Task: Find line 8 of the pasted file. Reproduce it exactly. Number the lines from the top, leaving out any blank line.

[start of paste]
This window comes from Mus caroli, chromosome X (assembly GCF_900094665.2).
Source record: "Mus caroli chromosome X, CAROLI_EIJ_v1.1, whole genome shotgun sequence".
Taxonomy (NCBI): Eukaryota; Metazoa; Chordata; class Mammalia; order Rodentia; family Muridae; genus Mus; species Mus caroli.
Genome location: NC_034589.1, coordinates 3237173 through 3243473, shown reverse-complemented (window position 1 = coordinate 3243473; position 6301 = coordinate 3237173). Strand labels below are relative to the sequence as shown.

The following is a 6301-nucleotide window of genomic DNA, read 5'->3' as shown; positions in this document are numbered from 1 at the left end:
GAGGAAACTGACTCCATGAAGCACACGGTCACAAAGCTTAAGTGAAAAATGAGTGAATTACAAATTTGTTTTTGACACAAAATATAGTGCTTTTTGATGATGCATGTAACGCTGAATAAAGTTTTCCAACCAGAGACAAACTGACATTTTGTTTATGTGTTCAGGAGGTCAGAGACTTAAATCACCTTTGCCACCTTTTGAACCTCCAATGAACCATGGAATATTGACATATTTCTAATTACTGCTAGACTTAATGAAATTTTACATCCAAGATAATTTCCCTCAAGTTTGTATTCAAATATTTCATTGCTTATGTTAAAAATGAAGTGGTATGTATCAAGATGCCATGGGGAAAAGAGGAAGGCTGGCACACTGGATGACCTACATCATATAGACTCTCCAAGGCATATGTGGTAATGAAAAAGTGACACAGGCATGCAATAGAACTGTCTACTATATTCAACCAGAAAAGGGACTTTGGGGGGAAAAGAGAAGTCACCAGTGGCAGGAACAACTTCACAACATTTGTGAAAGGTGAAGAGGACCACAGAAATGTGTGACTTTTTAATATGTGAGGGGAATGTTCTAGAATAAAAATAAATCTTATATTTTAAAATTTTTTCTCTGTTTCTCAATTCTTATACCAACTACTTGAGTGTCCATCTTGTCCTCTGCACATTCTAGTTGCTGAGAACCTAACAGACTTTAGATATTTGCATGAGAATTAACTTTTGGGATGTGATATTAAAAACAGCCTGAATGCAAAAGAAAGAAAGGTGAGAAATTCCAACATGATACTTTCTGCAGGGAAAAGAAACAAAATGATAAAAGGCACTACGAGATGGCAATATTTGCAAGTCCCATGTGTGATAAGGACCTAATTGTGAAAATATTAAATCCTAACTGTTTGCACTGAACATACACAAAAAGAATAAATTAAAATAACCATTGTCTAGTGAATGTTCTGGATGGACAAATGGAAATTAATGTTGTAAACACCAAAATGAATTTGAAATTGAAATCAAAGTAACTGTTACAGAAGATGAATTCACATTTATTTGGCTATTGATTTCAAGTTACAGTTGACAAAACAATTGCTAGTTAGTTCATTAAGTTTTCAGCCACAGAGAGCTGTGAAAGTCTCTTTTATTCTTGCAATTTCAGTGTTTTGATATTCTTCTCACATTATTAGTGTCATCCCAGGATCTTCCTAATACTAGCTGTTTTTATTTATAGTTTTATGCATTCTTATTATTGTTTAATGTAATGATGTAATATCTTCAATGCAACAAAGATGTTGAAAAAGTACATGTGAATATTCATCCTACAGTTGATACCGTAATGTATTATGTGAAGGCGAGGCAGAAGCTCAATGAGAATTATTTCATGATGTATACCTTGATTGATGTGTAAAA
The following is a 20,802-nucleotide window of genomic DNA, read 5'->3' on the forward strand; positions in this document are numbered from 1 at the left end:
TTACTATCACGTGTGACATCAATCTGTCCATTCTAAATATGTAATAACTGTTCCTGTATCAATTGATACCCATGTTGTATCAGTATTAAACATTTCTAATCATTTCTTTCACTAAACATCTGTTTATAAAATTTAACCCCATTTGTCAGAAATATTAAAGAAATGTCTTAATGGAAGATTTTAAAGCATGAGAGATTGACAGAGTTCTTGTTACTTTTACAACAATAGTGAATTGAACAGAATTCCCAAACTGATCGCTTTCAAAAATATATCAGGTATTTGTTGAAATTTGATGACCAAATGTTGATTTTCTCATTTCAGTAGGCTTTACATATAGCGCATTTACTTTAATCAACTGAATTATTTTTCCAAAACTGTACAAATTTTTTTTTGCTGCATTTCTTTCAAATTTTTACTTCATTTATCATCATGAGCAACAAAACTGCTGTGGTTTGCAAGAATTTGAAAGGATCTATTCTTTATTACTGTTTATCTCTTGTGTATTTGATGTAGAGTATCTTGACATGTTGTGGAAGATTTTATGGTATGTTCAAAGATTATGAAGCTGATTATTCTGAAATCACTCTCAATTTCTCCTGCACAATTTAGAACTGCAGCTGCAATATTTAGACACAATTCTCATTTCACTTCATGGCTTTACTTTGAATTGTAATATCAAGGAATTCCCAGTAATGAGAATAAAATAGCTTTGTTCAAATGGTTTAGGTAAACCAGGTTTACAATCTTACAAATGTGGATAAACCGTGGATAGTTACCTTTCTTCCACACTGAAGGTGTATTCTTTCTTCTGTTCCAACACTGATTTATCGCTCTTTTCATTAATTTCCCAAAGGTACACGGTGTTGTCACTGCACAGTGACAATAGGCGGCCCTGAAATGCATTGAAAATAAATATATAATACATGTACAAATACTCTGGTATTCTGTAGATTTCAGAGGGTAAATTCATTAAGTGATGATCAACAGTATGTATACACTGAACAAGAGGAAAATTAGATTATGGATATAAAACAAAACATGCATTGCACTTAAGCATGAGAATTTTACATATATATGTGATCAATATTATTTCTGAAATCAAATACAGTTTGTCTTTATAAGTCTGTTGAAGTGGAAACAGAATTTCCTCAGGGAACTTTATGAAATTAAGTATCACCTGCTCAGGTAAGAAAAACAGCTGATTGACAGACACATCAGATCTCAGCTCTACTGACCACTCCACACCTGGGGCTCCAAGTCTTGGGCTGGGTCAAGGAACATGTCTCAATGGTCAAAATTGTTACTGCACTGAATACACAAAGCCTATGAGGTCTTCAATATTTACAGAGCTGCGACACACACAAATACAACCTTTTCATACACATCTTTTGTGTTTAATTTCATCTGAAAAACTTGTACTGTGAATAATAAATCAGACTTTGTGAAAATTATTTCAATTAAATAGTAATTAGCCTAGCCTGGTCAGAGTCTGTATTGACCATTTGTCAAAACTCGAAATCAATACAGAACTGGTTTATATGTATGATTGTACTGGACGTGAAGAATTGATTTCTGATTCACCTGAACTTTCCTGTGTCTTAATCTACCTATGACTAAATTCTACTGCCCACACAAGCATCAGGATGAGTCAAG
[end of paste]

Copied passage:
TTACTATCACGTGTGACATCAATCTGTCCATTCTAAATATGTAATAACTGTTCCTGTATCAATTGATACCCATGTTGTATCAGTATTAAACATTTCTAATCATTTCTTTCACTAAACATCTGTTTATAAAATTTAACCCCATTTGTCAGAAATATTAAAGAAATGTCTTAATGGAAGATTTTAAAGCATGAGAGATTGACAGAGTTCTTGTTACTTTTACAACAATAGTGAATTGAACAGAATTCCCAAACTGATCGCTTTCAAAAATATATCAGGTATTTGTTGAAATTTGATGACCAAATGTTGATTTTCTCATTTCAGTAGGCTTTACATATAGCGCATTTACTTTAATCAACTGAATTATTTTTCCAAAACTGTACAAATTTTTTTTTGCTGCATTTCTTTCAAATTTTTACTTCATTTATCATCATGAGCAACAAAACTGCTGTGGTTTGCAAGAATTTGAAAGGATCTATTCTTTATTACTGTTTATCTCTTGTGTATTTGATGTAGAGTATCTTGACATGTTGTGGAAGATTTTATGGTATGTTCAAAGATTATGAAGCTGATTATTCTGAAATCACTCTCAATTTCTCCTGCACAATTTAGAACTGCAGCTGCAATATTTAGACACAATTCTCATTTCACTTCATGGCTTTACTTTGAATTGTAATATCAAGGAATTCCCAGTAATGAGAATAAAATAGCTTTGTTCAAATGGTTTAGGTAAACCAGGTTTACAATCTTACAAATGTGGATAAACCGTGGATAGTTACCTTTCTTCCACACTGAAGGTGTATTCTTTCTTCTGTTCCAACACTGATTTATCGCTCTTTTCATTAATTTCCCAAAGGTACACGGTGTTGTCACTGCACAGTGACAATAGGCGGCCCTGAAATGCATTGAAAATAAATATATAATACATGTACAAATACTCTGGTATTCTGTAGATTTCAGAGGGTAAATTCATTAAGTGATGATCAACAGTATGTATACACTGAACAAGAGGAAAATTAGATTATGGATATAAAACAAAACATGCATTGCACTTAAGCATGAGAATTTTACATATATATGTGATCAATATTATTTCTGAAATCAAATACAGTTTGTCTTTATAAGTCTGTTGAAGTGGAAACAGAATTTCCTCAGGGAACTTTATGAAATTAAGTATCACCTGCTCAGGTAAGAAAAACAGCTGATTGACAGACACATCAGATCTCAGCTCTACTGACCACTCCACACCTGGGGCTCCAAGTCTTGGGCTGGGTCAAGGAACATGTCTCAATGGTCAAAATTGTTACTGCACTGAATACACAAAGCCTATGAGGTCTTCAATATTTACAGAGCTGCGACACACACAAATACAACCTTTTCATACACATCTTTTGTGTTTAATTTCATCTGAAAAACTTGTACTGTGAATAATAAATCAGACTTTGTGAAAATTATTTCAATTAAATAGTAATTAGCCTAGCCTGGTCAGAGTCTGTATTGACCATTTGTCAAAACTCGAAATCAATACAGAACTGGTTTATATGTATGATTGTACTGGACGTGAAGAATTGATTTCTGATTCACCTGAACTTTCCTGTGTCTTAATCTACCTATGACTAAATTCTACTGCCCACACAAGCATCAGGATGAGTCAAG